This Superconducting Magnet Just Broke The Strongest Magnetic Field Record
A new superconducting magnet, created by National High Magnetic Field Laboratory (MagLab) at Florida State University, has briefly sustained a record-breaking 45.5-tesla magnetic field intensity. MagLab also produced the world’s previous strongest continuous field intensity, which held the top spot at 45-tesla since 1999.
To put this into perspective, the magnetic field intensity of a standard fridge magnet is about one percent of a single tesla, while a hospital MRI is about two or three teslas.
The problem with conventional superconductors lies in their circuits – when they heat up, they can experience a sudden jump in resistance called quench. This is the sudden loss of superconductivity when the temperature is raised. During quenching, gaseous helium can also be released, so, quenching is not ideal.
With this new model, the magnet is not insulted, but tightly wound strips are used to dissipate some of this heat. The strips are made from a metal called rare earth barium copper oxide (REBCO). The REBCO strips can conduct electrical current with virtually no resistance. “The fact that the turns of the coils are not insulated from each other means they can share current very easily and effectively to bypass previous obstacles,” says materials scientist David Larbalestier. REBCO can carry more than twice the amount of current as the same sized section of previously used niobium-based superconductor.
The current 45T superconductor is still officially the strongest working magnet, as this new model has only been achieved in trials so far. The newer model is small enough to fit in a pint glass, weighing less than 1 pound -- .86 ounces to be exact. Its appearance has been described as “a short stack of ‘pancake’ flat discs wrapped in thin metal strips,” while the previous version had a “resistive” electromagnet and had bulkier copper heat sinks.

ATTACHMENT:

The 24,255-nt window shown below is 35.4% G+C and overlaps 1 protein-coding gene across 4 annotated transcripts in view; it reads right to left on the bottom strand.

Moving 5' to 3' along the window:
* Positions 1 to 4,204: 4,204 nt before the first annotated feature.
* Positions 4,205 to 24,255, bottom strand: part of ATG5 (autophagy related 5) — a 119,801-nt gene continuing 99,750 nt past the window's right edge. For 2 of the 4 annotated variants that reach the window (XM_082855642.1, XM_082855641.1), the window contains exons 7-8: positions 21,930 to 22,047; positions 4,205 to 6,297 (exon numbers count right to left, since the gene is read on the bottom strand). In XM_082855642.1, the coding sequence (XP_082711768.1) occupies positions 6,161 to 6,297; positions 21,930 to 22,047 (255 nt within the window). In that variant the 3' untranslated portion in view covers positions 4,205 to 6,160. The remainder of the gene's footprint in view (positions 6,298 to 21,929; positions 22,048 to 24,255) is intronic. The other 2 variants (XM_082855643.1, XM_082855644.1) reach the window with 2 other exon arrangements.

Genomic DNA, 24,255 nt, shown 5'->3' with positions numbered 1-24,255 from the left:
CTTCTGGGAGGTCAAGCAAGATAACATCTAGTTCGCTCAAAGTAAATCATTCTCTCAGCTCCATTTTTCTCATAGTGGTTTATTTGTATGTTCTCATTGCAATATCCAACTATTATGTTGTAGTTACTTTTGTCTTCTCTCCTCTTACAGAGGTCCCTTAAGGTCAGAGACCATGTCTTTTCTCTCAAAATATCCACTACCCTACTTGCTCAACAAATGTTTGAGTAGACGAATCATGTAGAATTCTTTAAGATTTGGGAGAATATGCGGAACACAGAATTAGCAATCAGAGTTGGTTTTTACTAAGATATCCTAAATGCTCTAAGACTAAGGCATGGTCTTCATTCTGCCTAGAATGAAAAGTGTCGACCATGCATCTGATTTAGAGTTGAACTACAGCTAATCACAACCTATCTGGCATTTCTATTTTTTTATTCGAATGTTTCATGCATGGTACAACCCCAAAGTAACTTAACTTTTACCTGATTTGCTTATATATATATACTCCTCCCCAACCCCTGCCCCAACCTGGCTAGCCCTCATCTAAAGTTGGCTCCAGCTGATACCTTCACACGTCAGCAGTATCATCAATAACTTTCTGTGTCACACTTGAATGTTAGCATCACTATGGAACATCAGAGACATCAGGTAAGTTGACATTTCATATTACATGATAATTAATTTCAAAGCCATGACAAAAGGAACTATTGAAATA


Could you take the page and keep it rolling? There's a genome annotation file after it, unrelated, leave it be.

What This Means
The limits of superconducting magnets are constantly being tested. Even this small increase in magnetic field strength can mean huge things for high-field applications as strong magnetic fields are required in medicine (MRIs), pharmacy (nuclear magnetic resonance), and other scientific and industrial settings.
Some researchers think, theoretically, that the record could rise into triple digits. Engineer Seungyong Hahn says that because of the design’s compact nature, “we are really opening up a new door. This technology has very good potential to entirely change the horizons of high-field applications. This is indeed a miniaturization milestone that could potentially do for magnets what silicon has done for electronics.” Silicon is a superconductor used in almost all electronics from supercomputers to smartphones to microwaves. Without silicon wafers, most electronic devices used every day wouldn’t be possible.
Magnet News From Apex Magnets
The uses of superconducting magnets have been a hot topic lately. Check out our previous article about superconductors being used in wind turbines or how planes are using superconducting magnets while in the sky. For the latest magnet news delivered straight to your inbox every month, be sure to subscribe to our newsletter.